Experimental tests have shown that the new system, which is based on the artificial intelligence algorithm known as "reservoir computing," not only performs better at solving difficult computing tasks than experimental reservoir computers that do not use the new algorithm, but it can also tackle tasks that are so challenging that they are considered beyond the reach of traditional reservoir computing. The results highlight the potential advantages of self-learning hardware for performing complex tasks, and also support the possibility that self-learning systems--with their potential for high energy-efficiency and ultrafast speeds--may provide an extension to the anticipated end of Moore's law. The researchers, Michiel Hermans, Piotr Antonik, Marc Haelterman, and Serge Massar at the Université Libre de Bruxelles in Brussels, Belgium, have published a paper on the self-learning hardware in a recent issue of Physical Review Letters. "On the one hand, over the past decade there has been remarkable progress in artificial intelligence, such as spectacular advances in image recognition, and a computer beating the human Go world champion for the first time, and this progress is largely based on the use of error backpropagation," Antonik told Phys.org. "On the other hand, there is growing interest, both in academia and industry (for example, by IBM and Hewlett Packard) in analog, brain-inspired computing as a possible route to circumvent the end of Moore's law.
The idea that university CS programs are taking bright young minds and fashioning them into algorithm and data structure whiz-kids defies the observations of almost any incoming CS student or their instructor. Many CS freshmen enter college already having a passion for computers and likely a privileged amount of access to technology and mentorship. Like myself, they were given computers as children by parents who were themselves close to technology. They have computer usage skills (how to configure your machine, how to fix basic computer problems) and have parents (or tutors) who introduced them to programming. For those without that background, freshman CS can prove very challenging.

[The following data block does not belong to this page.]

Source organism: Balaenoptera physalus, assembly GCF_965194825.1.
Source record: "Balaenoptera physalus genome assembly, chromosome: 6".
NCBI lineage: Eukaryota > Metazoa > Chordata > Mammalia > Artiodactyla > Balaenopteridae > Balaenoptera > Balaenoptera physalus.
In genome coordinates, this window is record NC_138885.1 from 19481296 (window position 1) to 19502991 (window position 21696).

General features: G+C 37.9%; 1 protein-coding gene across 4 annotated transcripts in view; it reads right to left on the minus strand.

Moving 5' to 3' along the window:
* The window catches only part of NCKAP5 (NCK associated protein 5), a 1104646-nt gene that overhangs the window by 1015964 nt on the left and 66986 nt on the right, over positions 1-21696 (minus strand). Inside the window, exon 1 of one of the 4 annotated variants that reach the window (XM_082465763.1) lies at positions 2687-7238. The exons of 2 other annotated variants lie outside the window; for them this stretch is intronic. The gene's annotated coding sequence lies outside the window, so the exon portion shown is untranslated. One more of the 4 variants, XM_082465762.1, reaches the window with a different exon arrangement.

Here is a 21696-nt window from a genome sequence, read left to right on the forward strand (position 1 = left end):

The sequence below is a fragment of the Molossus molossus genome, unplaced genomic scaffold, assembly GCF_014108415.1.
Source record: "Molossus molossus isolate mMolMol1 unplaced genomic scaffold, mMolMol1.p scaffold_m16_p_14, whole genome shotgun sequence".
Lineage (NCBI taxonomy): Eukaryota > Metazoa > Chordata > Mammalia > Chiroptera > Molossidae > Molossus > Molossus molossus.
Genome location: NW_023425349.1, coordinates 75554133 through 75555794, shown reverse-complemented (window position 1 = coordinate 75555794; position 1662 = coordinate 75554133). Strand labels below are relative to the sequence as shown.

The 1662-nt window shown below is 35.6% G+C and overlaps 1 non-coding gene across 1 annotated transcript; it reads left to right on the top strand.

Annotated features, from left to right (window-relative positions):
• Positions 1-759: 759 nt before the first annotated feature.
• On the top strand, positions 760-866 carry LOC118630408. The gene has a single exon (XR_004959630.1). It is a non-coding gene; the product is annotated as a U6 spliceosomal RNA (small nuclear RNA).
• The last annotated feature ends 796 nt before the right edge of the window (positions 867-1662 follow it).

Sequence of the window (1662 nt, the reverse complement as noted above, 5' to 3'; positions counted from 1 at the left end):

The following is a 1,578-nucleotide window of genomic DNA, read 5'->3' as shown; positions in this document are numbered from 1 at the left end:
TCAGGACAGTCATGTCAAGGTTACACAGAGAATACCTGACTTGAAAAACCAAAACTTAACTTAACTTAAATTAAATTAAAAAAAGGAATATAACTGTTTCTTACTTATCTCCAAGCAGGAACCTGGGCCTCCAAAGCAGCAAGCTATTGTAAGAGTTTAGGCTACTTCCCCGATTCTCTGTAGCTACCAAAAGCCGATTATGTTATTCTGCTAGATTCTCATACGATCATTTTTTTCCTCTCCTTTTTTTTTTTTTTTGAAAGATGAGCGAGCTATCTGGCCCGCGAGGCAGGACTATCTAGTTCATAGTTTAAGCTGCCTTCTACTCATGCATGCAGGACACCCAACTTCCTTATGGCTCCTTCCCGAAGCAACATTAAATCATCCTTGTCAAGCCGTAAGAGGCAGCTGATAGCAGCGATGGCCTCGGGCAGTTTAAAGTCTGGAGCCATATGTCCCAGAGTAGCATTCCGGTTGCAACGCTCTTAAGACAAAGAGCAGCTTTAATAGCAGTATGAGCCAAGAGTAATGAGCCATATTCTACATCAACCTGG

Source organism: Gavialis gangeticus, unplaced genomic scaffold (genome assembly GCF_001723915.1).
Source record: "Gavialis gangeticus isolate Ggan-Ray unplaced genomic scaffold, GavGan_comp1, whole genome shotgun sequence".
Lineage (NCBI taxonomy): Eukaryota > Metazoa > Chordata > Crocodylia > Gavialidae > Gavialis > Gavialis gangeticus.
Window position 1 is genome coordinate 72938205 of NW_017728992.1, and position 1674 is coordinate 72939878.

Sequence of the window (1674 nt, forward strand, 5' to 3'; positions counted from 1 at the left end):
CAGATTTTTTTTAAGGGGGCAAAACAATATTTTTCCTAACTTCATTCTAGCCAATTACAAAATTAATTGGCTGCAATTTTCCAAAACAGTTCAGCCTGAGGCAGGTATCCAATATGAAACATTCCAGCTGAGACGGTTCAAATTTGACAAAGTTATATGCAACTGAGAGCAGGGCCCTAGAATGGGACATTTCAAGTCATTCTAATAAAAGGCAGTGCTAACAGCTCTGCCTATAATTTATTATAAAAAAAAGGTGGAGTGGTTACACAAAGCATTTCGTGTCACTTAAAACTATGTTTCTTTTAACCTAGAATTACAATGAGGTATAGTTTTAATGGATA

Associate Professor Julian Togelius works at the intersection of artificial intelligence (AI) and games--a largely unexplored juncture that he has shown can be the site of visionary and mind-expanding research. Could games provide a better AI test bed than robots, which--despite the way they excite public imagination--can be slow, unwieldy and expensive? According to him, the answer is resoundingly yes. "I'm teaching computers to be more creative than humans," he says. Togelius, a member of the NYU Tandon School of Engineering's Department of Computer Science and Engineering, is at the forefront of the study of procedural content generation (PCG)--the process of creating game content (such as levels, maps, rules, and environments) by employing algorithms, rather than direct user input.
SAN FRANCISCO -- New research from Google shows that black students are less likely to have computer science classes in school and are less likely to use computers at home even though they are 1.5 times more interested in studying computer science than their white peers. The findings are part a report released Tuesday by Google in partnership with Gallup that puts the spotlight on the racial and gender gap in K-12 computer science education. Google says its aim with the research, which surveyed thousands of students, parents, teachers, principals and superintendents, is to increase the numbers of women, blacks and Latinos in computer science. Computer science classes are popping up in K-12 schools around the country. The growing effort is coming from many quarters -- the National Science Foundation, the College Board, Freada Kapor's SMASH Academy, Black Girls Code, Girls Who Code, Code.org and major tech companies such as Google -- all searching for the best way to put computers and computer know-how in the hands of kids from all racial, ethnic and socioeconomic backgrounds.